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Publisher's Summary

Although eugenics is now widely discredited, some groups and individuals claim a new scientific basis for old racist assumptions. Pondering the continuing influence of racist research and thought, despite all evidence to the contrary, Robert Wald Sussman explains why - when it comes to race - too many people still mistake bigotry for science.
©2014 The President and Fellows of Harvard College (P)2018 Tantor
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Customer Reviews

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4 out of 5 stars
By Elisabeth Carey on 03-29-18

An important look at race, genetics, & politics

The belief in race as an objective, biological reality has been very strong, pervasive, and significant in much of public policy. Yet scientists say it is simply not real. There is neither very much genetic variability in humans compared to other species, even our closest relatives, nor is it distributed in humans in anything like the consistent patterns that, in other species, define the biological concept of races.

Humans are all one species, with no subspecies, no biological races.

Yet the idea is powerful and persistent. Robert Wald Sussman lays out the history of the idea of races, and early explanations for differences. He works through the ideas of pre-Adamites (separate, earlier creations of non-white humans, also called polygenesis), and degeration (the idea that humans are all descendants of Adam, but non-whites are degenerated forms, also called monogenesis.)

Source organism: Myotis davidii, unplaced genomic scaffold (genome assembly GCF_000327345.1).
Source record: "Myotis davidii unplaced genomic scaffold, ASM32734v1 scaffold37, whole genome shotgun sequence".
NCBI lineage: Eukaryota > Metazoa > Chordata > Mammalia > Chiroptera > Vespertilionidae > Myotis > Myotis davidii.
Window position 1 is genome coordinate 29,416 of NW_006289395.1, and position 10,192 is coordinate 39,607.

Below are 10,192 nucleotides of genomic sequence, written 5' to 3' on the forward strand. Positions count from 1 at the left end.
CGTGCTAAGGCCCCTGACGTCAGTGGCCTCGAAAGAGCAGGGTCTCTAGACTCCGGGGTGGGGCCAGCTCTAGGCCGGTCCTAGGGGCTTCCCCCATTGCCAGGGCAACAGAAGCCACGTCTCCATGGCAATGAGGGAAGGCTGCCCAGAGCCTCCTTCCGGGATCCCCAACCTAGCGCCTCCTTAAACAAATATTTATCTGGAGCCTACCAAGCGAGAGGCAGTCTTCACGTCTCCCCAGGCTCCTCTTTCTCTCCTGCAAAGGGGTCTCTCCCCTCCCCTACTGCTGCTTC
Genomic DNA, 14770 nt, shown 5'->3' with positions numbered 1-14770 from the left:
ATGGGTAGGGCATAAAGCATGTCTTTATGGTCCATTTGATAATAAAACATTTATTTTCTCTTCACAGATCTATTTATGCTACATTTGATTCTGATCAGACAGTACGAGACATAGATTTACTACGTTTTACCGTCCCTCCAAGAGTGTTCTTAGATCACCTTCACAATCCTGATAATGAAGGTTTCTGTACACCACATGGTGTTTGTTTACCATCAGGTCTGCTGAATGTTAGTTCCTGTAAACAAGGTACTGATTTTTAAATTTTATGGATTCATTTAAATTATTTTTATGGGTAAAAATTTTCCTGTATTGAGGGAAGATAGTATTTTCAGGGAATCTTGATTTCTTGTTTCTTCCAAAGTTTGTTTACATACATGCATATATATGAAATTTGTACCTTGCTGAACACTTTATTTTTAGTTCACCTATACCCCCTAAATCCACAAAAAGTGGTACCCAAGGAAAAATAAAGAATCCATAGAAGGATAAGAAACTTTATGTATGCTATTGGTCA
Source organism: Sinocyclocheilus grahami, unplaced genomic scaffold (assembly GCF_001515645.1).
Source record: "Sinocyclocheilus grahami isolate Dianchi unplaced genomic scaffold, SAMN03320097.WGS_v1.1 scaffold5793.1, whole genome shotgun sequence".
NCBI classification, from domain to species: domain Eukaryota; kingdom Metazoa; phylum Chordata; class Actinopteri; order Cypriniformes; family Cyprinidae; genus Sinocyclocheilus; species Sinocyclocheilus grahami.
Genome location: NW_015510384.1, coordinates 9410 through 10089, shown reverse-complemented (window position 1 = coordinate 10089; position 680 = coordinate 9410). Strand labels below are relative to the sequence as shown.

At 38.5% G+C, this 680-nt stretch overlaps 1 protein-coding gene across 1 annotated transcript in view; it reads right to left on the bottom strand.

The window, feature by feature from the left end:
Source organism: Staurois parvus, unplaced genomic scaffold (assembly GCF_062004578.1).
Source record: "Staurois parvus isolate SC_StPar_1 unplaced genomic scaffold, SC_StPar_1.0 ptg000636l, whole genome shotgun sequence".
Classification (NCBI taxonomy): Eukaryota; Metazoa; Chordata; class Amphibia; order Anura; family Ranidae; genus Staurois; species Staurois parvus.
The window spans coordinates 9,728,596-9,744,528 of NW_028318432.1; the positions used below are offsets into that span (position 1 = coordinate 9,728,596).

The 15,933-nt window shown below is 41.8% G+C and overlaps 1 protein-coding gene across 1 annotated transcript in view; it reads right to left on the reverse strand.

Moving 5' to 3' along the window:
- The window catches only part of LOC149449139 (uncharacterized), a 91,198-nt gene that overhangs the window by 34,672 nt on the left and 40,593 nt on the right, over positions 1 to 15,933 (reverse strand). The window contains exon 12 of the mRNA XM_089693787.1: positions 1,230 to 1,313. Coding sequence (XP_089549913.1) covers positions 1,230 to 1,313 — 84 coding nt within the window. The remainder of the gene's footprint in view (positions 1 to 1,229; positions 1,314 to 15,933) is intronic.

Monogenesis at least left open the possibility that differences might be environmental, and perhaps be overcome, but that was often an inconvenient, and thus unpopular, idea.

He also lays out the completely unscientific nature of these ideas. Humans are all descended from the same source, and as noted above, there's very little genetic variation in humans compared to other species. (A friend involved with English shepherds and responsible breeding commented that, by dog breeding standards, humans have a terrifying COI, i.e., coefficient of inbreeding.)

Sussman describes the intertwined effects of the pseudo-scientific theories of racial origins and racial inferiority, and the political theories and policies that grew from them--including the rise of the eugenics movement in the US and Germany. Influences flowed back and forth between Germany and the US, getting worse and worse.

At the same time, the rise of real genetic science, and the development of cultural anthropology, also began to undermine those theories.

It's a fascinating and alarming account, and the racial theories are still with us today, affecting today's policies on immigration, education, health care, and the social safety net. It's well written, read well by the narrator, and tremendously informative.


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